Focus on Retention – Connect with Employees: There is no good reason to ignore connecting with your employees on a regular basis. A good manager has habitual one-on-ones with their staff. Pay attention to their education, skills and background and communicate with them regularly about what makes them tick…then take advantage of it. This could be special assignments or even allowing them to volunteer their time for something like an external staff event or a community program. This will benefit their career development and your company will get the very best from the employee. The most fulfilled employees are the ones that are truly engaged with their work environment and building that engagement starts with a healthy and open manager/direct report relationship. Stay interviews are also a great idea but only if you are willing to actually listen to employees and act on what you’ve heard. I’ve conducted many stay interview projects and the key is to take the information in and carefully and protectively share the general results with leaders and then staff and set priority objectives accordingly. Without commitment to improvements and follow-through, however, there is an even greater risk of fleeing employees.
- Growth Opportunities: Some employees are content with the status quo, but many are not. This is where communication is key…what are their career and development aspirations and is your company able to work with them to achieve these goals? Notably, 86% of surveyed respondents in the Ceridian survey indicated that employer provided learning opportunities are either extremely important or important.
Focus on Retention – Grow Your Employees: I often hear from organizations, especially in difficult economic times, that they can’t afford training and development. Like it or not, your team will be a turnover risk if they’re not growing. Growth does not always need to result in promotion. Growth can mean training, mentorship, lateral moves with new job challenges, or special projects. Review each team member’s skills and career goals. Tie opportunities or training into a future opportunity they are interested in or an area they are passionate about.
* link at end of article
- Compensation: The mighty dollar is always going to be a motivator to stay or leave, but keep in mind that total compensation is much more than base pay…it’s that plus extra benefits including health benefits, flex days, other allowances, training dollars, etc. This subject is a constant challenge for most organizations and it is not a surprise that the median of expected salary increase is 5% per year in the Ceridian survey. When considering compensation, the biggest risk companies face in losing employees is when they perceive they are not being paid equitably or up to market standards. I’ve spoken to many employees over the past year and many truly feel that regardless of the economic downturn, inflation is hurting them and that their contributions warrant a pay increase. This expectation is especially problematic for companies in Alberta that are experiencing such difficult economic times. The truth is that some companies are trying to remain viable, but remember…so are their employees.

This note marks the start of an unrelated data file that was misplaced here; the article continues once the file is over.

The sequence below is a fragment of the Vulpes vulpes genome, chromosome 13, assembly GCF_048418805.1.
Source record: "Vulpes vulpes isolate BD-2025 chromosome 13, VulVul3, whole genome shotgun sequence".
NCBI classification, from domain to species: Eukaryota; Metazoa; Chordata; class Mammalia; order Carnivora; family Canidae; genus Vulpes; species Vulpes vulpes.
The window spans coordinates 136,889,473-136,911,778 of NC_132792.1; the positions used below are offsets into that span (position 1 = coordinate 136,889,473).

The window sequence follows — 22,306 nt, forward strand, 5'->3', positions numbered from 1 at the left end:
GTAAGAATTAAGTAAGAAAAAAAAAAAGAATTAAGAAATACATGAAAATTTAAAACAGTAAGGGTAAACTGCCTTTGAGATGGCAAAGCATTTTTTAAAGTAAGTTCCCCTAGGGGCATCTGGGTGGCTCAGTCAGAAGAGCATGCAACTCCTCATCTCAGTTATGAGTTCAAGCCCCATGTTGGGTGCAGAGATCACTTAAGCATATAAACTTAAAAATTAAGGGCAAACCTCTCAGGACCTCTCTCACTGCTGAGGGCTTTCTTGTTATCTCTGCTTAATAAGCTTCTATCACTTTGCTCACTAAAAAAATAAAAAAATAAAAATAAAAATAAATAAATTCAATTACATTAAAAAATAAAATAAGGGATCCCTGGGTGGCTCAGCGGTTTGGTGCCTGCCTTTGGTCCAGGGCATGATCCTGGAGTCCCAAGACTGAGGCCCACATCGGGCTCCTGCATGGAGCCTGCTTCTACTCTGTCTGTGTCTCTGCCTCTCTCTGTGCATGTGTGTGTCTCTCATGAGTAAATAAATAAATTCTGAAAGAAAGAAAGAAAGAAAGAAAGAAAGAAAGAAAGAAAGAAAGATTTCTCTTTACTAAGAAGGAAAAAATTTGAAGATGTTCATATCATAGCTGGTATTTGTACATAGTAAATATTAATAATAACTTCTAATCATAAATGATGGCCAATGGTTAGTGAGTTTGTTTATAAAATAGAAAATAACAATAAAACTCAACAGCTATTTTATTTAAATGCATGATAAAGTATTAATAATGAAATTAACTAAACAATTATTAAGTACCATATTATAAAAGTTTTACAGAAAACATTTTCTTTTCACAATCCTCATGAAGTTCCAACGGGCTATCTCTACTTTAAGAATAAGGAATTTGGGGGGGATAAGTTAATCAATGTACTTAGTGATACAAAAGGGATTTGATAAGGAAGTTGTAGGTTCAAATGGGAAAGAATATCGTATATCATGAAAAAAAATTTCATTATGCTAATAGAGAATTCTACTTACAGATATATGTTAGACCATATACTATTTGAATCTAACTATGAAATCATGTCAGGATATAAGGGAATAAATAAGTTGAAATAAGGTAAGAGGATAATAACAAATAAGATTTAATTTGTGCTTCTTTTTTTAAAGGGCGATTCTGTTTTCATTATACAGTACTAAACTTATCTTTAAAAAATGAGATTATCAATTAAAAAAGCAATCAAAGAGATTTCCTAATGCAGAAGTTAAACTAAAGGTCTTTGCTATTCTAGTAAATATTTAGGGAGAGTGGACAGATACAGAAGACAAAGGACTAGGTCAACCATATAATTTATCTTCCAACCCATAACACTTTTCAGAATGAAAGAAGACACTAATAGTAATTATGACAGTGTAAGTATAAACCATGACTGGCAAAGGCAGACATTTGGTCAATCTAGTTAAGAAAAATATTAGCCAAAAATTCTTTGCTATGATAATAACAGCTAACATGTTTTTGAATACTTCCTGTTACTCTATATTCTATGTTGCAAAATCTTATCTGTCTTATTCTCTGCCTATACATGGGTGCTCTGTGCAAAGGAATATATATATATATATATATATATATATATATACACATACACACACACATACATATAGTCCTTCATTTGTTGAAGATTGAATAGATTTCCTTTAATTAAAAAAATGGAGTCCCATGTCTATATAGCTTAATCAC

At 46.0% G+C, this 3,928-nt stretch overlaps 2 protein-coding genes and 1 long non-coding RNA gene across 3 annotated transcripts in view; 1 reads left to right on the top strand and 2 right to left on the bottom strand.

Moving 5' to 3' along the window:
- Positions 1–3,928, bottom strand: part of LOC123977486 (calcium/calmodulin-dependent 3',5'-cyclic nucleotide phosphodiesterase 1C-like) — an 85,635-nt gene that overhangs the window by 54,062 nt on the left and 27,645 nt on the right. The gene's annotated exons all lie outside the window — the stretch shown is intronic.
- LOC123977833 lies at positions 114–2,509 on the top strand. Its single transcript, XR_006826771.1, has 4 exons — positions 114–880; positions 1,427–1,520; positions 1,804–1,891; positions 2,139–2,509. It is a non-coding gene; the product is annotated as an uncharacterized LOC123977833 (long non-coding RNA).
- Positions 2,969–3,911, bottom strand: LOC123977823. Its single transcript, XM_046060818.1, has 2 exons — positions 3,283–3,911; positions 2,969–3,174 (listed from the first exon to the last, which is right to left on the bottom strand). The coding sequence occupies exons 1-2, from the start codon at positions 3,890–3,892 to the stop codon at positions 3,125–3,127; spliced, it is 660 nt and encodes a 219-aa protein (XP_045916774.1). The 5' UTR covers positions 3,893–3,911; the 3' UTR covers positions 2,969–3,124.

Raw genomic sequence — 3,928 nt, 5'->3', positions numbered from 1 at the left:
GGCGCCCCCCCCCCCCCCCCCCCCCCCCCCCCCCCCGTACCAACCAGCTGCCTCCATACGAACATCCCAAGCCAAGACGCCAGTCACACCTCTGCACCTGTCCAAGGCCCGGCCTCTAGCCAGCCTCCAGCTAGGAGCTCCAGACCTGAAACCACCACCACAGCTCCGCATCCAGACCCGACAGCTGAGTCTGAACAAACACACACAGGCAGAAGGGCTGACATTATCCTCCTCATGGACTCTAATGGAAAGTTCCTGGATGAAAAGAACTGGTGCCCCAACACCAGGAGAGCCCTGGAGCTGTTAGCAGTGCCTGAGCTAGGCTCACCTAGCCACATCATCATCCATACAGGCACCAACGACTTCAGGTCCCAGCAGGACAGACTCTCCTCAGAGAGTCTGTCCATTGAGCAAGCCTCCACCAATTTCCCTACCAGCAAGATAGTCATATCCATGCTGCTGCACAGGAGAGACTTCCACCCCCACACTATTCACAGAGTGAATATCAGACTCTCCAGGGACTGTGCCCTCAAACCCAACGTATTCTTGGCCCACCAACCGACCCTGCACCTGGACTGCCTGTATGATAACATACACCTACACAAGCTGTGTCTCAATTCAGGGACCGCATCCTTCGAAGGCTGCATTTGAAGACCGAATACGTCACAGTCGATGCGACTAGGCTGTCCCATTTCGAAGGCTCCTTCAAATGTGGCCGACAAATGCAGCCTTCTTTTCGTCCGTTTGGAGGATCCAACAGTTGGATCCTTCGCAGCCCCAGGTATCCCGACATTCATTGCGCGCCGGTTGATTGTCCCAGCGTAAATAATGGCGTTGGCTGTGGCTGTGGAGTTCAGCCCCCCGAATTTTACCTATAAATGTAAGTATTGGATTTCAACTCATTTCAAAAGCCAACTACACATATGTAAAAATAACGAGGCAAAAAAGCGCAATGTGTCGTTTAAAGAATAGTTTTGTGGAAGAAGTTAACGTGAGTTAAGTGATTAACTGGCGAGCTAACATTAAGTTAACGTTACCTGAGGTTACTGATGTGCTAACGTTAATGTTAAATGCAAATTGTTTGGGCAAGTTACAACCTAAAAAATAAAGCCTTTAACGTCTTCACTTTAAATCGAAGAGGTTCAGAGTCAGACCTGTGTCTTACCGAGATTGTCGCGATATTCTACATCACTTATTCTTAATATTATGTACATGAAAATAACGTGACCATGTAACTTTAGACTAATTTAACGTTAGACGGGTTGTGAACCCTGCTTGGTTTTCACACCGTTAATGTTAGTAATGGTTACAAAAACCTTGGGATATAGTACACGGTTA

Focus on Retention – Zone in on Pay and Benefits: It is absolutely important to know if your company is competitive in terms of its base pay and you should have your HR department or advisor engage in this project, preferably annually. That said, are you able to show your employees what their total compensation package looks like so they understand the true investment the organization has made towards them? Place that as a priority. When times are tough, rather than avoiding the conversation altogether, be forthright with your employees on the business’ challenges and focus appreciation, development, job enrichment or providing flexibility for them. Just keep in mind that if you can eliminate the 4 previous problems above, then you will be more likely to prevent your employee from leaving for a few extra dollars.
Which brings me to my last ask of you about retention…would you consider personalizing retention strategies for your employees? If nothing else, the Ceridian survey shows us that employees in different demographics, career and life stages have very different views of their jobs, company loyalty, job security, pay, work/life balance, what motivates them to stay or leave, and what they currently value the most in their lives. Consider what will create the best situation for them right now and decide if it is something you can work with: Are they entry-level employees that will benefit greatly from on-the-job training and mentorship and a regular, stable pay cheque? Do they have small children that require a flexible mommy or daddy? Do they want to travel more? Are they close to retirement? Do they have special interests that you could leverage to engage them while benefitting your organization? Are they attending school while working and could use some flexibility? Are they in the intermediate stage of their career and on the fast-track to advancing themselves? Are they experiencing health issues? Would they rather work part-time? Will you be the organization that supports individuals and in return gain loyalty and maximized efforts while your company thrives?
I would like to see the day when organizations prioritize employee retention, and not just say they do. What I often see is a costly revolving door of blame and avoidance of the real causes. Let’s break that cycle!
Canada – Alberta Job Grant Program Link: https://www.alberta.ca/canada-alberta-job-grant.aspx
Stay tuned for my next month’s piece on Employee Turnover – how to calculate it and what the real cost is to your organization.
About Wendy Ferguson
Wendy Ferguson is a Human Resources Professional and owner of Stick People Solutions (SPS), providing simple, flexible and effective solutions for complex people issues. SPS specializes in employment legislation, policy, workplace investigations and recruiting solutions. Please follow Wendy Ferguson on LinkedIn for future articles about HR in Alberta. www.stickpeoplesolutions.com